To determine the apparent dissociation constant (Kd) for recombinant HSFs, we then performed saturation binding (supplemental Fig. S3). As reported previously (
      • Kroeger P.E.
      • Morimoto R.I.
      ), HSF1 and HSF2 had similar Kd values of 2.9 and 2.3 nm, respectively, to HSE86, whereas HSF4 had a higher Kd value of 11 nm. By increasing the concentration of HSF4, we still detected saturation of HSF4 binding to the HSE86 mutant 3, in which none of the A nucleotides were conserved in the nGAAn sequence, and the value was 384 nm. Altogether, these results demonstrate that HSF4 uniquely binds to inverted repeats of a consensus nGnnn pentameric unit.
      Temporal Profiles of Occupancy of HSF Family Members—To clarify developmental profiles of occupancy of HSF family members on the identified HSF4 binding regions, we first examined HSF binding in the lenses of E18.5 embryos. We found that 17 regions (group A) were occupied by only HSF4, although all three HSFs were abundantly expressed in the E18.5 lenses (Fig. 4A, supplemental Fig. S4). Among 41 other regions (group B), 34 regions (83%) were occupied by all of three HSFs and 7 regions (17%) by HSF4 and HSF1 (Fig. 4A and supplemental Fig. S5). The HSF4 binding regions in group A continued to be occupied by only HSF4 in the lenses of 2-day-old and 3-week-old mice (P2 and 3W lenses, respectively). In contrast, HSF1 and HSF2 tended to lose binding on the HSF4 binding regions in group B during development as their expression significantly decreased (Fig. 1), and 29 regions (71%) were occupied by only HSF4 in the 3W lenses.
      Figure thumbnail gr4
      FIGURE 4Developmental profiles of HSF occupancy in the two groups of HSF4 binding regions. Only HSF4 bound to the regions in the lens of E18.5 embryos (E18.5) in group A (17 regions), whereas multiple HSFs bound to the regions in group B (41 regions). As expression of HSF1 and HSF2 decreased, they tended to lose binding to the HSF4 binding regions. Percentages of fractions in each group in the lenses of E18.5 embryos, 2-day-old mice (P2), and 3-week-old mice (3W) are shown.
      Expression of Genes Located On and Near the HSF4 Binding Regions during Development—To correlate HSF4 binding with transcription of genes located on and near the HSF4 binding regions, we examined their mRNA levels in the wild-type and HSF4-null 3W lenses by RT-PCR. mRNAs levels of 17 genes on and near the 13 group A binding regions were constant in the HSF4-null lenses, whereas mRNA levels of 9 genes (22%) on and near the 41 group B binding regions decreased or increased in the HSF4-null lenses (Fig. 5A). Activation or repression of gene expression was confirmed by analysis of the promoter regions of the nine genes, in which expression levels correlated with levels of RNA polymerase II recruitment, with levels of histone H3K9 acetylation, and reversely with levels of histone H3K9 dimethylation (Fig. 5B). As was expected from the fact that HSF4-null lenses are morphologically normal until 2 weeks after birth (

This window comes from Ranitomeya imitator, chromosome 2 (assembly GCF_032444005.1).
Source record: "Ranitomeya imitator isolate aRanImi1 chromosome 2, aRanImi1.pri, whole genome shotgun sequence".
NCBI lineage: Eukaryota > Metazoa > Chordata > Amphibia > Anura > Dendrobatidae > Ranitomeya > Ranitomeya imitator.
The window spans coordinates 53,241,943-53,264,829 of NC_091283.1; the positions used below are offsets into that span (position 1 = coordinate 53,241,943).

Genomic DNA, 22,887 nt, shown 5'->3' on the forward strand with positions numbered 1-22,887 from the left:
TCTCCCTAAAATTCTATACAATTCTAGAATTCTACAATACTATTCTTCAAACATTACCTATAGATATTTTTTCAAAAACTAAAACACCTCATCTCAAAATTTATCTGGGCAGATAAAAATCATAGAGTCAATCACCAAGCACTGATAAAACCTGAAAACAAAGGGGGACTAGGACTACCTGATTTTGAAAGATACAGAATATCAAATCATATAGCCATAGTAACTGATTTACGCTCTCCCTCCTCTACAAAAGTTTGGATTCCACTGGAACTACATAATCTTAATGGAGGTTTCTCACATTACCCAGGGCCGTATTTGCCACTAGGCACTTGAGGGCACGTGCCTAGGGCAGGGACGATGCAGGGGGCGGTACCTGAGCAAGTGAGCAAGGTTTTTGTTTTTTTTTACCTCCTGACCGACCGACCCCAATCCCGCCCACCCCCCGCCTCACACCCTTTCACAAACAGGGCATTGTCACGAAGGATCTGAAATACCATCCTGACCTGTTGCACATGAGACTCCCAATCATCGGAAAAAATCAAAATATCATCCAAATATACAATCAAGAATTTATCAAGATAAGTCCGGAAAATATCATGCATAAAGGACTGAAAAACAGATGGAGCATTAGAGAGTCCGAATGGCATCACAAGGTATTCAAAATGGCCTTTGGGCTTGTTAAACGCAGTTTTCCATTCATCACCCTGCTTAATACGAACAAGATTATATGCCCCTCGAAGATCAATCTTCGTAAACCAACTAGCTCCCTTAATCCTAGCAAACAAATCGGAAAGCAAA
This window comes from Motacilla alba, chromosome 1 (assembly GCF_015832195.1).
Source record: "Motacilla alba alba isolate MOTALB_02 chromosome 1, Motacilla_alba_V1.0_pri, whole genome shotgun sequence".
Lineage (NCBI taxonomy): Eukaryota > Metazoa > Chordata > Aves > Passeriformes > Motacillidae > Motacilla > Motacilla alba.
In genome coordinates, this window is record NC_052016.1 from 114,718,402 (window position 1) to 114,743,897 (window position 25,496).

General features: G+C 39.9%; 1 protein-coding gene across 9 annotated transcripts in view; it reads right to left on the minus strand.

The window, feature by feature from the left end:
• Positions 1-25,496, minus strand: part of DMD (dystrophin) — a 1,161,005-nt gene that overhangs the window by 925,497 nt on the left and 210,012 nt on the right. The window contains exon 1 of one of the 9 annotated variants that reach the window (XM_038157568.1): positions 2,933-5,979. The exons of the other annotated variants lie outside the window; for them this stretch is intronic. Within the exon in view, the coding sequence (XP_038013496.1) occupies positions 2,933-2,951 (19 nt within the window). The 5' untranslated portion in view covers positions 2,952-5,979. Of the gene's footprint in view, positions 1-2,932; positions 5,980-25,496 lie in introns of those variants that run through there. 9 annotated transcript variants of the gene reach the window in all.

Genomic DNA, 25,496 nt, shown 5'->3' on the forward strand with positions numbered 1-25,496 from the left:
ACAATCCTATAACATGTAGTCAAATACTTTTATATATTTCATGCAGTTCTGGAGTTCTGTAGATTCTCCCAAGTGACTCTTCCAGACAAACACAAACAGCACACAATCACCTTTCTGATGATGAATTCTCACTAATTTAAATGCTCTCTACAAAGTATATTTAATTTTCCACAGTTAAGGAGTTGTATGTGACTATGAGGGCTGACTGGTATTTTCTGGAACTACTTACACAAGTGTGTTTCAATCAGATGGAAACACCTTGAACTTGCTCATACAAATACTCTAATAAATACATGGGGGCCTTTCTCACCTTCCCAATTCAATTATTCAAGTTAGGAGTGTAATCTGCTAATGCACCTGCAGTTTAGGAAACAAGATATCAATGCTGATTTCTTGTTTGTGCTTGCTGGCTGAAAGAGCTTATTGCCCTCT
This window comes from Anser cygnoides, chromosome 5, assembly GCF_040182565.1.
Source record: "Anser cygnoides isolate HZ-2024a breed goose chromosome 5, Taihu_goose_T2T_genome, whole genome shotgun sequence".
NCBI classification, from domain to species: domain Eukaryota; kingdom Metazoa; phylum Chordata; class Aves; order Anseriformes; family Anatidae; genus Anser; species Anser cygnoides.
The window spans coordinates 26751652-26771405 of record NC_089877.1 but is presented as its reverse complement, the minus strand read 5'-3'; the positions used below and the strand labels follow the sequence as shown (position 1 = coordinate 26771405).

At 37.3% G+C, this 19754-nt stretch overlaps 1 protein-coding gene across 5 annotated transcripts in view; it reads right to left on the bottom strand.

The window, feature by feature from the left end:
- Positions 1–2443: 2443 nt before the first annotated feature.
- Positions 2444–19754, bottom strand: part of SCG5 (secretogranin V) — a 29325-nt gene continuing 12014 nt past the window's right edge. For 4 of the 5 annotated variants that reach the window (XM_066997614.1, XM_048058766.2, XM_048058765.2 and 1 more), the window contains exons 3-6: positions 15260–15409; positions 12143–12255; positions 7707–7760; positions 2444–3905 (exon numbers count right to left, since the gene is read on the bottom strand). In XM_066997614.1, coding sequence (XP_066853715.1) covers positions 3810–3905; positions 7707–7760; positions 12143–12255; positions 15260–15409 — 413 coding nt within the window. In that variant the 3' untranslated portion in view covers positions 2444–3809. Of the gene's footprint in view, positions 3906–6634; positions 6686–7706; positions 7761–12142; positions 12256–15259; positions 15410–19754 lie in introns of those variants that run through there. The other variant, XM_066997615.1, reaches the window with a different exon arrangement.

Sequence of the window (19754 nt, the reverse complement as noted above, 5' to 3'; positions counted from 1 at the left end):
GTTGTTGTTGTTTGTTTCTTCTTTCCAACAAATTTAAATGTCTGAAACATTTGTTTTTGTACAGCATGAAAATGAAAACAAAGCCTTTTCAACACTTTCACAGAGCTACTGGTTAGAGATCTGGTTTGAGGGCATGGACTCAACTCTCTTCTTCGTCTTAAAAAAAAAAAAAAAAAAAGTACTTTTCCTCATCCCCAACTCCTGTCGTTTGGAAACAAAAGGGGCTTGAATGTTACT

• Fujimoto M.
      • Izu H.
      • Seki K.
      • Fukuda K.
      • Nishida T.
      • Yamada S.
      • Kato K.
      • Yonemura S.
      • Inouye S.
      • Nakai A.
      ), mRNA levels of the nine genes were constant in the HSF4-null E18.5 and P2 lenses, except ATF3 mRNA (supplemental Fig. S6). These developmental profiles of gene expression coincide with disappearance of the expression and DNA binding of HSF1 and HSF2 (Figs. 1 and 4). The HSF4 binding regions on and near five of the nine genes were bound by only HSF4 in the 3W lenses, whereas the others were bound by HSF4 and HSF1 (supplemental Fig. S5). Therefore, HSF1 and HSF4 could compete with each other or act cooperatively on the same genomic regions.
      Figure thumbnail gr5
      FIGURE 5Expression of genes on and near the HSF4 binding regions in the lenses. A, mRNA levels of nine genes related to the HSF4 binding regions were analyzed by RT-PCR using total RNAs isolated from wild-type (W) and HSF4-null (4K) 3W lenses. Relative mRNA levels were quantified in each genotype, and means and standard deviations are shown from three independent experiments. mRNAs of the other three genes were shown as a controls. B, ChIP analysis of 3W lenses was performed using antibodies for RNA polymerase II, acetylated histone H3K9, dimethylated histone H3K9, and preimmune serum (P.I.). Precipitated DNAs were amplified using primers specific for each promoter region. C, HSF4 binding regions relative to specific gene targets. Gray bars at the center of each column represent HSF4 binding regions. Arrows indicate the 5′-3′ orientation of the genes. Expression of five genes (upper) was induced by HSF4, and expression of the other three genes (lower) was repressed.